Yes, parent. Some parents. Simple parents. Lazy parents. Tired parents. Parents who go through the list of all the names (including the pets’) when flustered beyond reason – you all know what I mean, from one side and/or the other. Parenting is tough. It’s a more-than-full-time-job. If one is raising children (or pets, smiley-face), one is never not “on the clock.” Unless one is not relying on “because I said so (and I’m bigger than you are),” and instead is teaching understanding of why I say so. Another word for that is “thinking”. Thinking for yourself. Wisdom, being wise, is thinking and understanding the why behind the law. (“Actually, they’re more like guidelines, argh”.)

And these days, that’s a skill that’s simply not being taught so much. (IMHO, of course.)

Case in point: myself. And I love my parents. I miss them. We just passed the 8th anniversary of my mom’s passing. I believe they did their best, but kids are tough on parents, especially the kids who always have to know why. Why? Because. Why? You’ll understand later – when you’re older. But why!? Because I Said So! I’m one such kid. Still.

Because I think we never got around to the “later”. Maybe it was my mom’s tragic flaw, to be over-protective and controlling. To be a “because I said so” parent. Literally, it’s only been since her passing that I started truly living in an understanding way.

I remember being mad at her once, so I bought my first pack of cigarettes. (Note, I was old enough to buy a pack of cigarettes = ~18?) I remember sitting on the front steps, smoking, when my friend, Larry, came by; ‘what’s new?’ And I remember showing him the smoke like, ‘look what she’s made me do!’ And that attitude/behavior didn’t stop for 30+ years. It took that long for me to work up the courage to act out what I really felt that day: “if you’re going to control my life – if I’ve been so trained to let you control, to simply, blindly follow what you say are the rules – even though those rules might be right and good – then I don’t want to live and I’m going to destroy myself by obsessively looking for good feelings and simply not getting caught breaking the rules.” My mom passed away in March, 2008. Months later I tried to follow her.

What could have been different, you ask? (Note: you’re asking because this is the whole point of today’s post.) What if, instead of that simply self-destructive, rebellious attitude towards what I perceived as simply “her way”, I had been taught to think “x, y, z, is the right way because of ____”? What if, instead of “don’t do this, because I said so”, I’d been taught to think “doing this is right because ____”? What if I’d been taught reading, writing, ‘rithmetic, and rightness? How?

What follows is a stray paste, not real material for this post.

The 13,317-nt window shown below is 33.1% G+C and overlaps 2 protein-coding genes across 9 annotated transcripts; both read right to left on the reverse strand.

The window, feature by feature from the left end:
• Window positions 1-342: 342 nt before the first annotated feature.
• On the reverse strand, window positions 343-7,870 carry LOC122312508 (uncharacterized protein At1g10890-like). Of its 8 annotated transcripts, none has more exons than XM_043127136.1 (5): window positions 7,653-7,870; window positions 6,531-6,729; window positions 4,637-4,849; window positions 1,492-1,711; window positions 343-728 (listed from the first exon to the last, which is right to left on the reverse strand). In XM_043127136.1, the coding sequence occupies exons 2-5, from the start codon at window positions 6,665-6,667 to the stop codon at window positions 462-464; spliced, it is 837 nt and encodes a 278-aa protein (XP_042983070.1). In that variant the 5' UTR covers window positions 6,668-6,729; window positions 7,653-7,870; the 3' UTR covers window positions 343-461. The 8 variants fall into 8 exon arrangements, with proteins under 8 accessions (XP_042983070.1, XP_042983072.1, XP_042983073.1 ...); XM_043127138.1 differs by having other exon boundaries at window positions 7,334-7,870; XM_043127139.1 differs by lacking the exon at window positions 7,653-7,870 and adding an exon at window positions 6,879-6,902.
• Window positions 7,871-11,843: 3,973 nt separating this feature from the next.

Who knows what I’m going to say next?

If you knew “The Bible” is the answer, you win and get to skip the rest of the article. (But please keep reading!)

Proverbs 4:1 Children, listen to your Father’s teaching. Pay attention and you will learn how to learn.

:4 My Father taught me this: “Pay attention to what I say. Obey my commands and you will have  good life.”

The proverb doesn’t end there! But I think that’s where my mom’s instruction stopped.

:5 Try to get wisdom and understanding… :7 The first step to becoming wise is to look for wisdom, so use everything you have to get understanding.

IOW, to know to look for the why – and to know how to look. It’s not an intuitive skill. At least, it wasn’t for me. Dare I say, it doesn’t seem to be common sense for many of us humans? (You know I do so dare.)

[Insert rant about today’s educational priorities, which constantly and consistently seek to remove Western Civilization’s moral and ethical foundation.] All that to say, “The Bible – apart from explaining the Creator’s law – teaches us to think for ourselves – if we actually read it, study it. Even if we go to church (which I did), Sunday school (is that like CCD? which I did), and hear the Bible (which I did), I never read the whole thing until a year or two ago, and I certainly never studied it like I studied (any subject in public school or even Catholic high school); like I study it these days. Every day. For at least 30 minutes.

Romans 6:11 In the same way you should see yourselves as being dead to the power of sin and alive for God through Christ Jesus.

Knowing this verse then, might’ve kept me from buying those cigarettes.